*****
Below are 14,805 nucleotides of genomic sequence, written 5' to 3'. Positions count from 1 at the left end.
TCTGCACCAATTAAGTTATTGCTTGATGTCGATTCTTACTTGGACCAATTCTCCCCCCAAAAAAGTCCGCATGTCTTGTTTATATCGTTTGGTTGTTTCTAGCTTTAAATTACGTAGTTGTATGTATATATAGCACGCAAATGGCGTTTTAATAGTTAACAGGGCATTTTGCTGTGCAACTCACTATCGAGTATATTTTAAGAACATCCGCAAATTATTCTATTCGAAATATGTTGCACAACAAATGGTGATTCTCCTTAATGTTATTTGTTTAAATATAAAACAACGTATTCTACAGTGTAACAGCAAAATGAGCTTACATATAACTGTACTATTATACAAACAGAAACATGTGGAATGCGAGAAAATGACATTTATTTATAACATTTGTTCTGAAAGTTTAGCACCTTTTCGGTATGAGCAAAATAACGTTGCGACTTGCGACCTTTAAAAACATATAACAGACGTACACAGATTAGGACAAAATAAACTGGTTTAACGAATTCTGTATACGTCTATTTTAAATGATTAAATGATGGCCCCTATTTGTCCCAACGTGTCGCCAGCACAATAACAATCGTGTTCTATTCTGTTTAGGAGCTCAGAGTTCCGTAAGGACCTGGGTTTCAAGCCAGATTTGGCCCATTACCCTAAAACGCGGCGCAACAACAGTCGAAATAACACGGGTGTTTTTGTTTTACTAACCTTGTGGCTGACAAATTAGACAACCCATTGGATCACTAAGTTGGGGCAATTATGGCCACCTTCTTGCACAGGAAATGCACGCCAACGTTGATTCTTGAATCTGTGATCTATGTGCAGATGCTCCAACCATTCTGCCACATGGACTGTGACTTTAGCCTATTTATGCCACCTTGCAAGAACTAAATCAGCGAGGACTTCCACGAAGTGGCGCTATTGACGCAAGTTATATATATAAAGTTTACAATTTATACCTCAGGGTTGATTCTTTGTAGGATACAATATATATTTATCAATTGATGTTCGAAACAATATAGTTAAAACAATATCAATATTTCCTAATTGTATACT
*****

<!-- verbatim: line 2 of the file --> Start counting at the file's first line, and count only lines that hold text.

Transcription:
TCTGCACCAATTAAGTTATTGCTTGATGTCGATTCTTACTTGGACCAATTCTCCCCCCAAAAAAGTCCGCATGTCTTGTTTATATCGTTTGGTTGTTTCTAGCTTTAAATTACGTAGTTGTATGTATATATAGCACGCAAATGGCGTTTTAATAGTTAACAGGGCATTTTGCTGTGCAACTCACTATCGAGTATATTTTAAGAACATCCGCAAATTATTCTATTCGAAATATGTTGCACAACAAATGGTGATTCTCCTTAATGTTATTTGTTTAAATATAAAACAACGTATTCTACAGTGTAACAGCAAAATGAGCTTACATATAACTGTACTATTATACAAACAGAAACATGTGGAATGCGAGAAAATGACATTTATTTATAACATTTGTTCTGAAAGTTTAGCACCTTTTCGGTATGAGCAAAATAACGTTGCGACTTGCGACCTTTAAAAACATATAACAGACGTACACAGATTAGGACAAAATAAACTGGTTTAACGAATTCTGTATACGTCTATTTTAAATGATTAAATGATGGCCCCTATTTGTCCCAACGTGTCGCCAGCACAATAACAATCGTGTTCTATTCTGTTTAGGAGCTCAGAGTTCCGTAAGGACCTGGGTTTCAAGCCAGATTTGGCCCATTACCCTAAAACGCGGCGCAACAACAGTCGAAATAACACGGGTGTTTTTGTTTTACTAACCTTGTGGCTGACAAATTAGACAACCCATTGGATCACTAAGTTGGGGCAATTATGGCCACCTTCTTGCACAGGAAATGCACGCCAACGTTGATTCTTGAATCTGTGATCTATGTGCAGATGCTCCAACCATTCTGCCACATGGACTGTGACTTTAGCCTATTTATGCCACCTTGCAAGAACTAAATCAGCGAGGACTTCCACGAAGTGGCGCTATTGACGCAAGTTATATATATAAAGTTTACAATTTATACCTCAGGGTTGATTCTTTGTAGGATACAATATATATTTATCAATTGATGTTCGAAACAATATAGTTAAAACAATATCAATATTTCCTAATTGTATACT